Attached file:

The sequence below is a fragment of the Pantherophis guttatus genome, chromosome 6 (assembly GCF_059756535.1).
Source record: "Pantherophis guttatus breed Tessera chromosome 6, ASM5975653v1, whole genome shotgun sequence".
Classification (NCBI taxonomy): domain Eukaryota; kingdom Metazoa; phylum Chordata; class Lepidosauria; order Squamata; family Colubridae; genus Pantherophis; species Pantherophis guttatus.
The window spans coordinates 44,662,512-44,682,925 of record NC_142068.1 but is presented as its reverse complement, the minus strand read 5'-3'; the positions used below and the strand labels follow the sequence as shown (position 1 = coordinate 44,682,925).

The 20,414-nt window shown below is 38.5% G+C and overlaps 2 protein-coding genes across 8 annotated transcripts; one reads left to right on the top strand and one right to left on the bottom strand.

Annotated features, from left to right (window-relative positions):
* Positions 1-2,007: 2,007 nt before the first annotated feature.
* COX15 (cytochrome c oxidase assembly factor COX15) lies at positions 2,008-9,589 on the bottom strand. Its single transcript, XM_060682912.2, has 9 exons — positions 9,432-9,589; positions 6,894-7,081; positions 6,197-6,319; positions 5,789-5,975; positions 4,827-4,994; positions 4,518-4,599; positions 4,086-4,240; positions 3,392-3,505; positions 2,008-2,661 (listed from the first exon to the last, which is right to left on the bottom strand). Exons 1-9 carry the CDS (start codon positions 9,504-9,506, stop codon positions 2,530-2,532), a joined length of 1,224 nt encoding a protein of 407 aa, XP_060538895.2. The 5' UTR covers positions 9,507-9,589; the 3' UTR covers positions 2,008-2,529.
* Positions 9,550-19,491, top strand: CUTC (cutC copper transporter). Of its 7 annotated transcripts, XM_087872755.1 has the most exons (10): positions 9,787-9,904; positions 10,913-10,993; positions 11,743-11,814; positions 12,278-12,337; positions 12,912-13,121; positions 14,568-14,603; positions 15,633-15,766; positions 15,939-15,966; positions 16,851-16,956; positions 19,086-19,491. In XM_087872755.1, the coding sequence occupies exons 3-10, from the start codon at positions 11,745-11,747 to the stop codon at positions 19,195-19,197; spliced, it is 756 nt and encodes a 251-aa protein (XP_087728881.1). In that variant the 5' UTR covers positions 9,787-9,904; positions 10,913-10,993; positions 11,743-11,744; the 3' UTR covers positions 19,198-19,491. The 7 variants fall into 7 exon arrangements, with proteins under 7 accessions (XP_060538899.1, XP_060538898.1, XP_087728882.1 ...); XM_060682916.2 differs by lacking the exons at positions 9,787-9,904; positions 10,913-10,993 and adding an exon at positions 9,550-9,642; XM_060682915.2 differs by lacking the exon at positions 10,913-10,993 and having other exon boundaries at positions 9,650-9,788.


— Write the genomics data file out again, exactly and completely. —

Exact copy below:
The sequence below is a fragment of the Pantherophis guttatus genome, chromosome 6 (assembly GCF_059756535.1).
Source record: "Pantherophis guttatus breed Tessera chromosome 6, ASM5975653v1, whole genome shotgun sequence".
Classification (NCBI taxonomy): domain Eukaryota; kingdom Metazoa; phylum Chordata; class Lepidosauria; order Squamata; family Colubridae; genus Pantherophis; species Pantherophis guttatus.
The window spans coordinates 44,662,512-44,682,925 of record NC_142068.1 but is presented as its reverse complement, the minus strand read 5'-3'; the positions used below and the strand labels follow the sequence as shown (position 1 = coordinate 44,682,925).

The 20,414-nt window shown below is 38.5% G+C and overlaps 2 protein-coding genes across 8 annotated transcripts; one reads left to right on the top strand and one right to left on the bottom strand.

Annotated features, from left to right (window-relative positions):
* Positions 1-2,007: 2,007 nt before the first annotated feature.
* COX15 (cytochrome c oxidase assembly factor COX15) lies at positions 2,008-9,589 on the bottom strand. Its single transcript, XM_060682912.2, has 9 exons — positions 9,432-9,589; positions 6,894-7,081; positions 6,197-6,319; positions 5,789-5,975; positions 4,827-4,994; positions 4,518-4,599; positions 4,086-4,240; positions 3,392-3,505; positions 2,008-2,661 (listed from the first exon to the last, which is right to left on the bottom strand). Exons 1-9 carry the CDS (start codon positions 9,504-9,506, stop codon positions 2,530-2,532), a joined length of 1,224 nt encoding a protein of 407 aa, XP_060538895.2. The 5' UTR covers positions 9,507-9,589; the 3' UTR covers positions 2,008-2,529.
* Positions 9,550-19,491, top strand: CUTC (cutC copper transporter). Of its 7 annotated transcripts, XM_087872755.1 has the most exons (10): positions 9,787-9,904; positions 10,913-10,993; positions 11,743-11,814; positions 12,278-12,337; positions 12,912-13,121; positions 14,568-14,603; positions 15,633-15,766; positions 15,939-15,966; positions 16,851-16,956; positions 19,086-19,491. In XM_087872755.1, the coding sequence occupies exons 3-10, from the start codon at positions 11,745-11,747 to the stop codon at positions 19,195-19,197; spliced, it is 756 nt and encodes a 251-aa protein (XP_087728881.1). In that variant the 5' UTR covers positions 9,787-9,904; positions 10,913-10,993; positions 11,743-11,744; the 3' UTR covers positions 19,198-19,491. The 7 variants fall into 7 exon arrangements, with proteins under 7 accessions (XP_060538899.1, XP_060538898.1, XP_087728882.1 ...); XM_060682916.2 differs by lacking the exons at positions 9,787-9,904; positions 10,913-10,993 and adding an exon at positions 9,550-9,642; XM_060682915.2 differs by lacking the exon at positions 10,913-10,993 and having other exon boundaries at positions 9,650-9,788.